Is it mentioned anywhere in all of the Mishna or the Talmud that Paul of Tarsus was a student of Rabban Gamaliel?

Acts 22:3 I am verily a man which am a Jew, born in Tarsus, a city in Cilicia, yet brought up in this city at the feet of Gamaliel, and taught according to the perfect manner of the law of the fathers, and was zealous toward God, as ye all are this day.

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    Just a question, can it be affirmed that this "Gamaliel" is the same man as Rabbi Gamliel from the Talmud? Or is that just an assumption because who else would it be? – ezra Aug 27 '17 at 6:51
  • @ezra Do note that there was more than one Raban Gamliel during that time, but also note that most likely, if it’s referring to any of the Nesiim, it’s a reference to the former Rabban Gamliel, who would have lived during the time period in question. (As in, the Rabban Gamliel who was ousted as Nasi, not the Rabban Gamliel who was a contemporary of Rebbi.) – DonielF Aug 27 '17 at 12:49
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    @DonielF Paul was a contemporary of the one who lived at the end of the Second Temple. The one who was ousted (contemporary with Rabbi Yehoshua etc.) lived afterwards. – b a Aug 27 '17 at 12:57
  • @ba Did I get them backwards? My bad. Sorry. – DonielF Aug 27 '17 at 12:58

For more information, I would recommend reading "Paul and Gamliel", in Jacob Neusner and Bruce Chilton (eds.), In Quest of the Historical Pharisees (Baylor University Press, 2007), 175-223 - but especially p208 onwards.

Short answer: nobody named Paul (nor, for that matter, Shaul) ever gets mentioned as a student of this or any other Gamliel, although some teachings associated with Gamliel might be viewed as an influence over some Pauline passages in the NT epistles.

A few caveats: note that growing up in the dust at someone's feet does not necessarily equal being a disciple, and people may have taken more disciples than those that get named.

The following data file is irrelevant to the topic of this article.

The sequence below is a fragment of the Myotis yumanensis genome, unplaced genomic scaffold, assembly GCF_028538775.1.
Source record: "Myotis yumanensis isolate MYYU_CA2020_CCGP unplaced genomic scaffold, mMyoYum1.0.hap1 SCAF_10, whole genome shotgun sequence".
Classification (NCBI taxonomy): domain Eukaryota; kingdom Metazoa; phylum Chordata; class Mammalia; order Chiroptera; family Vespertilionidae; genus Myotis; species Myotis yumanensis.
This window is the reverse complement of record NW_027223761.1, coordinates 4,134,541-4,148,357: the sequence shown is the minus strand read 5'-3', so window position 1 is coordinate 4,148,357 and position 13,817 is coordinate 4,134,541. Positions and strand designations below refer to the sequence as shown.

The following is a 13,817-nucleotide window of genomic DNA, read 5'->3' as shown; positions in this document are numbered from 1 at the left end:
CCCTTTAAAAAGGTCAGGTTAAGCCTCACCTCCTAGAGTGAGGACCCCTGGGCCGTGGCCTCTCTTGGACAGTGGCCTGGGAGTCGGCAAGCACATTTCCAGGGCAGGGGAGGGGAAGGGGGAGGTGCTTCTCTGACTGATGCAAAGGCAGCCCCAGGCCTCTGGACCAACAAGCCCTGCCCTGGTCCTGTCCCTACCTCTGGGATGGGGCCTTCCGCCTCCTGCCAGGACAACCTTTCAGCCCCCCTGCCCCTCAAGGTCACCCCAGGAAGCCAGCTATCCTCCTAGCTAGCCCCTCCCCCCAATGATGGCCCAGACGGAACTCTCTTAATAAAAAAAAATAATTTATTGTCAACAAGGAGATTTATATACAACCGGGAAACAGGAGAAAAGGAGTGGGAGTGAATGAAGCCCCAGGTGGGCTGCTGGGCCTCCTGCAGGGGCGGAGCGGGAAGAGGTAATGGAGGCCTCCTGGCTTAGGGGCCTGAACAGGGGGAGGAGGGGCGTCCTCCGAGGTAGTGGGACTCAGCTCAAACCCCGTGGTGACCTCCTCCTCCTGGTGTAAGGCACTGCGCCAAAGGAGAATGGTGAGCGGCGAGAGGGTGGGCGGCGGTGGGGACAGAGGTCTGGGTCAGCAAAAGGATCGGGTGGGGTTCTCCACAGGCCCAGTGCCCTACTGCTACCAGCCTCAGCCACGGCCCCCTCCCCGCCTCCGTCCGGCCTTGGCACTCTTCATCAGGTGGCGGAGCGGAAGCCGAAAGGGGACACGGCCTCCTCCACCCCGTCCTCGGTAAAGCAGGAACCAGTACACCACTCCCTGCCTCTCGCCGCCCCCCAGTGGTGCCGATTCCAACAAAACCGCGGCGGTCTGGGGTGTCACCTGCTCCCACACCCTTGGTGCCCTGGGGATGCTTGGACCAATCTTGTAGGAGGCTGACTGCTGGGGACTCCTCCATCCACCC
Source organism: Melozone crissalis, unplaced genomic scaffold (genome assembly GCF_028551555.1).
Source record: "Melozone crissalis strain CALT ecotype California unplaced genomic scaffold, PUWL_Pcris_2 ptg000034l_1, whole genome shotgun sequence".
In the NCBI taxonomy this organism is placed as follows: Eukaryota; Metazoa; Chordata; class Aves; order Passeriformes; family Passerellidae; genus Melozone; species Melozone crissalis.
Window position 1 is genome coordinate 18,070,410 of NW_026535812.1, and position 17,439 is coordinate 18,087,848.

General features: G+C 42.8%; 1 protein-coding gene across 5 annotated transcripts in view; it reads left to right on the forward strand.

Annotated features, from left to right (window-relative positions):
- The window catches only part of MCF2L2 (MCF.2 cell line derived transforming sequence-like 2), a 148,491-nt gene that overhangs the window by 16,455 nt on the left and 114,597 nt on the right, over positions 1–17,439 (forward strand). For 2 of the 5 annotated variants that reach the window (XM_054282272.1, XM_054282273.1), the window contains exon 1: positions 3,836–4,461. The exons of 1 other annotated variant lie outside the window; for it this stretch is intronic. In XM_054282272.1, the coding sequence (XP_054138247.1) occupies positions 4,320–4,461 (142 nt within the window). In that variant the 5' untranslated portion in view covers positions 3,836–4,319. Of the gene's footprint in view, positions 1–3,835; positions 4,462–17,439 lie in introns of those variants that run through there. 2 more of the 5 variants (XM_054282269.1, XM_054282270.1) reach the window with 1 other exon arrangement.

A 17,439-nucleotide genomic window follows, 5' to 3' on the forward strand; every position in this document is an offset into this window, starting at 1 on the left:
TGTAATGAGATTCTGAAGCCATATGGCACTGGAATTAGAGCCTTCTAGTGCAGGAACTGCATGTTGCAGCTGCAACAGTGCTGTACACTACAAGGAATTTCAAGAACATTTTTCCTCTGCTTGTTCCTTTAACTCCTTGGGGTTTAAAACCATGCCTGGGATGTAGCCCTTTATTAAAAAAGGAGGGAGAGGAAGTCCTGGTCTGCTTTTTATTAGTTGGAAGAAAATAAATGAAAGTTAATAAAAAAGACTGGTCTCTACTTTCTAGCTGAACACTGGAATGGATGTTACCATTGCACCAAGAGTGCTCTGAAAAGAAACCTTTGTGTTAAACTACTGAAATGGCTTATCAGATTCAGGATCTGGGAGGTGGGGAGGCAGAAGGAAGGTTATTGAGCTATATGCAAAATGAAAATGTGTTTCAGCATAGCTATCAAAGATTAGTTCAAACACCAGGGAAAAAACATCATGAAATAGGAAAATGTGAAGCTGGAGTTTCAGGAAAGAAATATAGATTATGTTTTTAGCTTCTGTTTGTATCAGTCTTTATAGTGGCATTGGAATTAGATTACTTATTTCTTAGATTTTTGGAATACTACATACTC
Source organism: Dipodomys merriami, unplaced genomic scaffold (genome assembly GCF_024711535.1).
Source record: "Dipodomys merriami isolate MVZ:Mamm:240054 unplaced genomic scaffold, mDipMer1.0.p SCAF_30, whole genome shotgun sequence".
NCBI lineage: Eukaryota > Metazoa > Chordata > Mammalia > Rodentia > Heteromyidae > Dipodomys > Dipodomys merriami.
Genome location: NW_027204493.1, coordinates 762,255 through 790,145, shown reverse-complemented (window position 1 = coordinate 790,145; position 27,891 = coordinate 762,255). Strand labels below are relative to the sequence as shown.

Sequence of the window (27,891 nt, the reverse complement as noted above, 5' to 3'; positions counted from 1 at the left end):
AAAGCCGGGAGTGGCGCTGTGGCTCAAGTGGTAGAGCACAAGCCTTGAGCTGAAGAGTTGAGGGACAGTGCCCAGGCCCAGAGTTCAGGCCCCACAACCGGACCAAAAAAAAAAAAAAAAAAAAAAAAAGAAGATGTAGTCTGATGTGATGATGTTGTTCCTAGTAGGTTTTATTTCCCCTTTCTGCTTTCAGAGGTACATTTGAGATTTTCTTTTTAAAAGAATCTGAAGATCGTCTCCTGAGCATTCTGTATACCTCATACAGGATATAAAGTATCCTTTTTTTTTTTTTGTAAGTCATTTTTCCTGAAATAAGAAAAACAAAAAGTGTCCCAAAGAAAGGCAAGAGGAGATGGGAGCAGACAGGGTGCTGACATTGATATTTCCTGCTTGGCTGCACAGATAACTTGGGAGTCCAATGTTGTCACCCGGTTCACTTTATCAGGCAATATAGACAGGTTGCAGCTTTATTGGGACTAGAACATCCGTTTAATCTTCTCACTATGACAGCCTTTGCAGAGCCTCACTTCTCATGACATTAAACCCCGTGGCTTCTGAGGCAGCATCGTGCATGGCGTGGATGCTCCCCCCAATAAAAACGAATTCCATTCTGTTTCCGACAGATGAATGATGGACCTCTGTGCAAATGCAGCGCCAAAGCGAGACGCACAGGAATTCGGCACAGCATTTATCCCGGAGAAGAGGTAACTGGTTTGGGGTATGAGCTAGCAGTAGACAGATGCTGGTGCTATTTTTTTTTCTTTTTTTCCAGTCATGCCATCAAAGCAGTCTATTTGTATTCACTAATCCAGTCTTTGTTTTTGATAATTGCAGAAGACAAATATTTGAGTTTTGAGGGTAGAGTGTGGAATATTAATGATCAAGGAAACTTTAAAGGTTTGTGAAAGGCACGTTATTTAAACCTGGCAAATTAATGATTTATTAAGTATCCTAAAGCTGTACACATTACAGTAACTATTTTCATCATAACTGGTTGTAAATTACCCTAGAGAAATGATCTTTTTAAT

Secondly, the rabbinic corpus has a distinct anti-sectarian tendenz, so even if Paul really were a disciple of Gamliel's it is unlikely that he would be so named.

And thirdly, there is also a well-attested phenomenon whereby a convert or a penitent might exaggerate the nature of their former religiosity (or lack thereof). Christian scholars generally assume Paul's claim in this regard to be one such example of an exaggeration. Note that Gamliel is nowhere else mentioned by Paul - not even in his epistle to the Philippians, where he claims to have once been a Pharisee.

  • "Christian scholars generally assume Paul's claim in this regard to be one such example of an exaggeration." Is this a smooth way of saying he lied? Also, can you name some Christian scholars who say Paul exaggerated by saying he was a student of Gamliel? – SolaGratia May 5 '18 at 21:47

Although Paul of Tarsus is not mentioned by name, the Talmud in Shabbat 30b has a student of Rabbi Gamliel* who scoffs at his teachings.

Some scholars have suggested that this character might be Paul, but there is really no firm evidence to back this claim. So the answer to your question: no, Paul is not mentioned to be a student of Rabbi Gamliel in the Mishnah or Talmud. In fact, he is not mentioned at all, and Christianity seems to be a very hushed topic in the Talmud anyways.

*This Rabbi Gamliel is Gamliel I, known as "Rabban (our teacher) Gamliel."

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